Is the grid ready to support the investments that the operators are willing to make or do you see a mismatch between the two? Do you think battery storage will play a role in the near future?
The global market for electric vehicles is growing. 130 million electric vehicles, up from 3.3 million today, will hit the European roads by 2035, shows the Eurelectric-EY study unveiled in early 2022. By then, 65 million chargers need to be installed to unlock a seamless user experience. Of those, 85% will be residential, while 4% will be on public highways. The residential, commercial and industrial sectors are expected to contribute to electricity demand growth, but the strongest growth will come from transportation. In this sector, EV penetration will see the demand growth rate accelerate by 11% per year, adding 200TWh by the end of this decade. The European Commission has said that further efforts will be needed to improve the level of energy savings needed to meet Europe’s climate objectives. The grid, by and large, will cope with the increased demand that will accompany the transition to EVs. But it is the unpredictable fluctuations in demand, which will come from an unknown quantity of EV drivers charging simultaneously, that will potentially destabilise and disrupt its operations.
Timely planning of charging infrastructure and coordination between public authorities, electricity utilities, grid and charge point operators will be paramount to success. The challenge ahead is speeding up infrastructure rollout in a well-coordinated manner to respond to growing charging needs while ensuring the optimal use of the electricity network. Advanced planning and coordination are needed to ensure that we can cope with future peaks in energy demand and increased loads. The system will need, therefore, sufficient generation, storage and network capacity. Distribution System Operators have the potential to transform the liability that comes from millions of EVs charging, into an asset. They are aided by innovative demand-side management tools and technologies, which are being trialled to control the time and duration of charging and will transform the ways in which customers engage with the charging sector in the future. Smart charging already allows EV charging to be intelligently controlled, so it takes place when the electricity network has surplus capacity, or when there is reduced demand (overnight, for instance) and electricity is cheaper. Across different charging segments, smart charging indicates savings of 7%–21% peak load. Increased awareness and greater incentives to encourage EV drivers to smart charge wherever possible, at off-peak hours and overnight, are required. Though managed charging solutions will not resolve every scenario, they will help to mitigate the impact of thousands of EVs charging simultaneously. Until then, digitising the grid to monitor and validate performance against assumptions will be critical in understanding, anticipating and optimising customer behaviours, grid impacts and network needs, both now and in the long-term. In this context, Distribution System Operators are the critical cog in e-Mobility expansion. They have significant experience in energy management, gained by connecting thousands of charging points to the power system across Europe. They have a level of oversight that enables them to identify where demand is increasing from EV charging, areas of local congestion, and where to connect infrastructure to best meet customer needs. As technologies evolve, notably the deployment of smart grids and local flexibility markets, Distribution System Operators will allow the integration of market solutions to shave peak consumption, reduce congestion and improve power quality.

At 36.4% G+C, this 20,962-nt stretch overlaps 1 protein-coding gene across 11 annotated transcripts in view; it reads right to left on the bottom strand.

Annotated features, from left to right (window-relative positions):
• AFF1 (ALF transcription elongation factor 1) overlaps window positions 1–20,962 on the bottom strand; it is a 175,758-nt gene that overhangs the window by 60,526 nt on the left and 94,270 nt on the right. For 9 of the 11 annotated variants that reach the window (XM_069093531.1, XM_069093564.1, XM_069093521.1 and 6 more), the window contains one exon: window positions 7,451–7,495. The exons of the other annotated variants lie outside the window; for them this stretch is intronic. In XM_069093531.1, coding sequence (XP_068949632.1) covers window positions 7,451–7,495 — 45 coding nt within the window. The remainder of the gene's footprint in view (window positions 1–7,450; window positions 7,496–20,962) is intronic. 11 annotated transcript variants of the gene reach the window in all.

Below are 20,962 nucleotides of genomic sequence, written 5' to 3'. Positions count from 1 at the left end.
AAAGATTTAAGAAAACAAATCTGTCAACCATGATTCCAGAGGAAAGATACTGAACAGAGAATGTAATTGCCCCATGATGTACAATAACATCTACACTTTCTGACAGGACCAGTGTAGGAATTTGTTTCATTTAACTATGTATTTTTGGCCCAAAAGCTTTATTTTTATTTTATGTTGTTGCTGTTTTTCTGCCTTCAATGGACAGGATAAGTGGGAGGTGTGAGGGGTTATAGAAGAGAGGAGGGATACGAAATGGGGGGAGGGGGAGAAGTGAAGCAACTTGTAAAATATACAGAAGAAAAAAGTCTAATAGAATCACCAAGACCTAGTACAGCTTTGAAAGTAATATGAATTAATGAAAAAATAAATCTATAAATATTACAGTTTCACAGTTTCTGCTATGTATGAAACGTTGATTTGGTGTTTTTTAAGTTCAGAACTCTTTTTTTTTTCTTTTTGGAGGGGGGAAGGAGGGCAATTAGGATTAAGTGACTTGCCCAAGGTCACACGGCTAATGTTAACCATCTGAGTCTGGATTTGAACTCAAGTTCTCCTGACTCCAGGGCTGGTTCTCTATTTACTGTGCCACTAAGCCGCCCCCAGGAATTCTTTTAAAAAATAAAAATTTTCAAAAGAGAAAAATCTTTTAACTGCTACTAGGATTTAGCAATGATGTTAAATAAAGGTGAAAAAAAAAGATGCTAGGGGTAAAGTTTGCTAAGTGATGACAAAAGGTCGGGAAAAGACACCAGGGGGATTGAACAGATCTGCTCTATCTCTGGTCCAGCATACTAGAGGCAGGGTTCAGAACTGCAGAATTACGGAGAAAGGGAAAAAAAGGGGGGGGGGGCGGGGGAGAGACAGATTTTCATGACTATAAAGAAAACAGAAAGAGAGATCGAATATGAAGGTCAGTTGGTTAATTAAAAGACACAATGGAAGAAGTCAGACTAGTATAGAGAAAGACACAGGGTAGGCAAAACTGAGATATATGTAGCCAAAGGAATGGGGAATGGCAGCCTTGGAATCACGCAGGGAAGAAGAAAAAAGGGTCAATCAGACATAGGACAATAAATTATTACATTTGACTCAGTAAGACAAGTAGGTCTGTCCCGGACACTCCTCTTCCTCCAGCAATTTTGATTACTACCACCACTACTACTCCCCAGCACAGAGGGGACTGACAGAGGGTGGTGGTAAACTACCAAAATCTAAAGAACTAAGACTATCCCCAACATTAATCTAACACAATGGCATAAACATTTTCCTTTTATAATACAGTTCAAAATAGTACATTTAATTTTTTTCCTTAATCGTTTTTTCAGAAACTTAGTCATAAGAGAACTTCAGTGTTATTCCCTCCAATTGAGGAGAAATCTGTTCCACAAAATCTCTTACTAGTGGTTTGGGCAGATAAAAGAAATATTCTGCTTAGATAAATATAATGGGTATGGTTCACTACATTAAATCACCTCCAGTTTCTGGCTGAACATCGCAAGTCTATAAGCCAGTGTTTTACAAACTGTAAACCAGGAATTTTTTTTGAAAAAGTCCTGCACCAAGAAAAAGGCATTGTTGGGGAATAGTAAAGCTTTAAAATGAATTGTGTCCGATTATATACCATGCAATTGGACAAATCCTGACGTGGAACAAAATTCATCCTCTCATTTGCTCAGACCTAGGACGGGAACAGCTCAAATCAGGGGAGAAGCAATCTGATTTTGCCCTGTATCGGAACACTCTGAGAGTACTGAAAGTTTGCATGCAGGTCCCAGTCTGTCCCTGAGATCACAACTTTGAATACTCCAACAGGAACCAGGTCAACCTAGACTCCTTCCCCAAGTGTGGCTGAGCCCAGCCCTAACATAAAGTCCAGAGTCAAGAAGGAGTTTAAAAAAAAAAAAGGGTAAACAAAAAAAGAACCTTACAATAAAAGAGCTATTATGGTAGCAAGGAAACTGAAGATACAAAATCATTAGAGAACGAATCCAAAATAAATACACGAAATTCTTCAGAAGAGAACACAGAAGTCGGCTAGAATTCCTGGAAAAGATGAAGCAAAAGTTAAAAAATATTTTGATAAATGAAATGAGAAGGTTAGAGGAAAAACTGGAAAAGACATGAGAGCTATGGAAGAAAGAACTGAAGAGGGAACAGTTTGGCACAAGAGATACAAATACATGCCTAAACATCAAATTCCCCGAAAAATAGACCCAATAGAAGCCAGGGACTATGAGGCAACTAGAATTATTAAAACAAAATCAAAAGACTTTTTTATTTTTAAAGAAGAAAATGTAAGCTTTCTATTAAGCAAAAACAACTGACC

Do you think we already reached that pivotal point where “range anxiety” is no longer an issue for the consumer who needs to make his choice when buying a car?
EV drivers need peace of mind and they feel confident when they can anticipate the road ahead. Providing them with clear route planning, visibility of charging stations and available charging points will reassure drivers about their upcoming journeys, removing much of the doubt and psychological barriers around driving an EV.
Having real-time information to hand, such as live maps and traffic updates with connected services technology, will provide drivers with the best user experience. It tells drivers if their elected destinations can be reached without having to recharge and shows the charging options available based on compatibility with their vehicles and real-time availability of charging points.
Using this data along with the new batteries concept that are designed to last and won’t stop working after a few years, technology can help provide accurate range calculations for more predictable (and less anxiety-inducing) journeys. Knowing the information in advance is vital to strategic and safe EV route planning and is therefore essential to increase trust in EV adoption. That said, I believe we are on track.